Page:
Technically, the Broadview serves breakfast, not brunch (a distinction I wouldn’t normally make, were it not for the 11:30 cut-off time). Still, it may be worth hustling down there early: the stately lobby cafe/bar sure would look gorgeous in the morning sun, as would the menu of genteel brunch delights like half-grapefruits with Chantilly cream and vanilla syrup, roasted poblano peppers with eggs, avo toast with aged Parmesan and prosciutto, and poached eggs with confit pork and sourdough. 

106 Broadview, 416-362-8439,


This Danforth joint bounces a strong Levantine and Mediterranean influence off a whack of other cuisines, plus some high-minded local sourcing. Free-range eggs from Millbank,hormone-free meats and Smoke Bloke fish become everything from kedgeree (smoked fish with egg and brown rice) and obligatory shakshuka with beef meatballs to a proper English fry-up, miso-tamari mushrooms with egg on toast, and chorizo with pita andlabneh.

341 Danforth, 416-463-9000,


The Poet

Middle Eastern brunch has gone from local novelty (shout-out to Tavoos and Maha’s) to a slightly more crowded landscape, as the above list probably proves. But this unassuming little cafe on King East still holds its own with pitas stuffed with Persian cold cuts, saffron-rosewater iced tea, and “halwa” toast with tahini and pecans. On Sundays, the menu turns to brunch feasts that feature your pick of a main egg dish (standouts include tahini-date, spinach-feta or Persian beef omelettes) with a constellation of six (!) accompanying sides.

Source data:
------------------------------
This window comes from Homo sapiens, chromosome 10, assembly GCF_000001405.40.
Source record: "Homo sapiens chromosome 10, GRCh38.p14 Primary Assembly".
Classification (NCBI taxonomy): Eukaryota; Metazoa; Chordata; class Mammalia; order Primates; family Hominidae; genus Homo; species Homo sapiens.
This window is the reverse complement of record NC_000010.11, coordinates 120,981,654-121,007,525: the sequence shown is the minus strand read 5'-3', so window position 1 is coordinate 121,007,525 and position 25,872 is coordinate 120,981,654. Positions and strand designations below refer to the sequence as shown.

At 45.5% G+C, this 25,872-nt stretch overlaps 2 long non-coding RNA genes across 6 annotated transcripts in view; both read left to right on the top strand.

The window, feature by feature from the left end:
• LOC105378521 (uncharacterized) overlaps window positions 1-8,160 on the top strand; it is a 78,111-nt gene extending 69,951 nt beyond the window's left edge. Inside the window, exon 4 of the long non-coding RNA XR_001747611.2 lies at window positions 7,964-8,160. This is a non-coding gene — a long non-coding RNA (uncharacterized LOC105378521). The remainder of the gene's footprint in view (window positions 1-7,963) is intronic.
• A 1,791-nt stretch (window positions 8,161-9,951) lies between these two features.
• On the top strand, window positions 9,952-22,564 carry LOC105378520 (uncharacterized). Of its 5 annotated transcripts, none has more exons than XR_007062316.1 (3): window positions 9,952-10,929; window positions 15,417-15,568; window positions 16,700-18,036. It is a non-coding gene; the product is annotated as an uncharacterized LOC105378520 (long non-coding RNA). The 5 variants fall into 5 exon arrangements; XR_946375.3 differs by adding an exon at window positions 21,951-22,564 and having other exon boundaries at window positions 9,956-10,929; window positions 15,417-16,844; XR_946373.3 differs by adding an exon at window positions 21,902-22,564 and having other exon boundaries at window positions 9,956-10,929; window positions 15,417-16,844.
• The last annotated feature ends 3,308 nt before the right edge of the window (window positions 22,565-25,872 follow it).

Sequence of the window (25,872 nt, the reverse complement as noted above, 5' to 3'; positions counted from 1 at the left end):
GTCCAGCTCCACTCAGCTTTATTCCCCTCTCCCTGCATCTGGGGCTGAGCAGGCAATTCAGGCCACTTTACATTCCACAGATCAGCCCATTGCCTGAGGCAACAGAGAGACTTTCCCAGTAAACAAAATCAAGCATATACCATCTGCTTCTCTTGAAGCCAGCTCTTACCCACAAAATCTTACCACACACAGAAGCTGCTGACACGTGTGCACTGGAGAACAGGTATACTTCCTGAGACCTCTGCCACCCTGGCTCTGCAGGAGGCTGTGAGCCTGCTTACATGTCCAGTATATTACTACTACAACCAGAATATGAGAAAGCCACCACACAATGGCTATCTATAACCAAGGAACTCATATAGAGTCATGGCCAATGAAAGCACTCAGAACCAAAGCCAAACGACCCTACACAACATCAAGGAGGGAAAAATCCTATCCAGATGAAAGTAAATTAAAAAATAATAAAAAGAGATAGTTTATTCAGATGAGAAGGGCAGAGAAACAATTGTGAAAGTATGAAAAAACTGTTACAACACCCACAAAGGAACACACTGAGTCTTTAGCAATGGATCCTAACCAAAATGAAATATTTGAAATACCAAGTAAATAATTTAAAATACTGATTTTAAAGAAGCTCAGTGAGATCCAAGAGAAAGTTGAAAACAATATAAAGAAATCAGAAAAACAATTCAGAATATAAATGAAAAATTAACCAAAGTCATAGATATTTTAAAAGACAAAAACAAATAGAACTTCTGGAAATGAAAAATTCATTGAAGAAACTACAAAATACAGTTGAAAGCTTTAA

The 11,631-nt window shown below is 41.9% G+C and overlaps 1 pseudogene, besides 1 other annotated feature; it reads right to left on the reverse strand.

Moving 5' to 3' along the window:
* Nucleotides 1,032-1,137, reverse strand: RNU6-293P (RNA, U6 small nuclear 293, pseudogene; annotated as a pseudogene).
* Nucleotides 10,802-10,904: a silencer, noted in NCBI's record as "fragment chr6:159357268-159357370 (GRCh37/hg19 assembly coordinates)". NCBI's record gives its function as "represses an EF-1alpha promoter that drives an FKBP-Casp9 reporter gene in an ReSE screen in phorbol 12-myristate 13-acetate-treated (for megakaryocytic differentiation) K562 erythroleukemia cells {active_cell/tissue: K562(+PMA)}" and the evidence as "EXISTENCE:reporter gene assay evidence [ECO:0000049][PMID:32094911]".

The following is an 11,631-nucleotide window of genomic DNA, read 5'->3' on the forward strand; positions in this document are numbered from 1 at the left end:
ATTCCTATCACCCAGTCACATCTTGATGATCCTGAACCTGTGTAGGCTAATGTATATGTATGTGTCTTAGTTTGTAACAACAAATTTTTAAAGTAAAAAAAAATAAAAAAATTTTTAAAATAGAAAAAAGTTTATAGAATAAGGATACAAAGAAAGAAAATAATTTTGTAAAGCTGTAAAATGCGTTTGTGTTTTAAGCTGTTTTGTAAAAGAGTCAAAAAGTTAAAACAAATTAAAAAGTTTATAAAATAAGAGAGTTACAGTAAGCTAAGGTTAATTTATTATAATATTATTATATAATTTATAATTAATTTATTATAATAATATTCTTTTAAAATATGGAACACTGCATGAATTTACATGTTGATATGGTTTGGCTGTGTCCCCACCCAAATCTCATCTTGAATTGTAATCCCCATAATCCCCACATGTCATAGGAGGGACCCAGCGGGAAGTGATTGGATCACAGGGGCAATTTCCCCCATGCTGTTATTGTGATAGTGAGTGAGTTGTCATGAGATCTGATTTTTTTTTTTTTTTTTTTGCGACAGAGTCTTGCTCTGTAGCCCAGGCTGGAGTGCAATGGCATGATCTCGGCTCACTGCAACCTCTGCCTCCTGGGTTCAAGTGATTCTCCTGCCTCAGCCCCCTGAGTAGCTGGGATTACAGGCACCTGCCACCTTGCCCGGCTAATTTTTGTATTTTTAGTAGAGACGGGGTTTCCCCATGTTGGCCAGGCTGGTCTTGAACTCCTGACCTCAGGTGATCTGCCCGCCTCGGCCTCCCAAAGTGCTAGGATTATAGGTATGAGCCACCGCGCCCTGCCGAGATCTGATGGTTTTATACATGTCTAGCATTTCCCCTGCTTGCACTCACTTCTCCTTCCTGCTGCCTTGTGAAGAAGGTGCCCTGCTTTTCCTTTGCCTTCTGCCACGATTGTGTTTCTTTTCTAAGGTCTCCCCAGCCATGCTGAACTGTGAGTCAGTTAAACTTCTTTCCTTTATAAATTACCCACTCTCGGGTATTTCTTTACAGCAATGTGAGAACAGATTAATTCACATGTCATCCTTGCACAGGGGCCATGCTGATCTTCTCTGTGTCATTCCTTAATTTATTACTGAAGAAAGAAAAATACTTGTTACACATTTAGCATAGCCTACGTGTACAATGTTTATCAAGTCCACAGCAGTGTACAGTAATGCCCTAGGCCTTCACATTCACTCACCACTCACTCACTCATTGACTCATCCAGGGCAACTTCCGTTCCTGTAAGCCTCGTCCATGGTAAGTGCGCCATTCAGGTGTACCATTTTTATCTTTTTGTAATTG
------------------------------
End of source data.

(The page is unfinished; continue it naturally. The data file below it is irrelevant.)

173 King East, 416-368-7638,



Pray Tell

Track & Field’s spinoff bar is a little less drunken lawn games, a little more garden party. On top of a roster of bar snacks and cocktails, tailor-made for civilized sippin’ and munchin’ amid the greenery tumbling down from gorgeous geometric built-ins, chef/co-owner Sonia Mondino recently added a brunch menu that rides the line between indulgent, comforting and classy. Benedicts feature five-spice pulled short rib and Tabasco-spiked hollandaise coconut waffles are topped with bacon crumble and sprinkles. And in case you do want to turn up: bottomless mimosas for $25!

838 College, 416-368-7638,


Natalia Manzocco


Recently rebooted


If there was one thing wrong with Cafe Fiorentina’s stellar brunch menu, it’s that there was never quite enough real estate to eat it in. But a new location, a few blocks east of the original, affords a little more elbow room for the Danforth residents who queue up every weekend, without fail, for Tina Leckie and Alex Chong’s impressive house-made baked goods and seasonal, ever-changing brunches. Omelettes and Benedicts lean on richness for appeal – duck breast and heritage pork frequently appear – as does their legendary croque madame.

463 Danforth, 416-855-4240,

Do Not Disturb

The Beverley Hotel’s food program appears to be on the upswing, with Vittorio Colacitti (of West Queen West trattoria The Good Son) taking over the kitchen. At Sunday brunch, that translates to a pretty solid lineup of classic dishes: pork belly and spinach bennies, huevos rancheros, triple-stack pancakes. There’s also lunchier optionslike a burger, a Cubano, a Cobb and even fried chicken – and the ever-obligatory avocado toast (cheekily titled “The Down Payment”).

335 Queen West, 416-493-2786,


Natalia Manzocco


Chopped Canada champ and ex-Raca chef Ivana Raca has moved on to the kitchen at glossy pescatarian spot Ufficio. Her Italian-ized take on brunch includes an octopus Benedict with chilis and romesco, burrata with a sour cherry mostarda, and baked eggs with tomato. A rotating slate of breakfast panini and daily Bellinis keep things exciting.

1214 Dundas West, 416-535-8888,

Hungry for more? Check out Brunch Time: Toronto’s best brunches. | @nataliamanzocco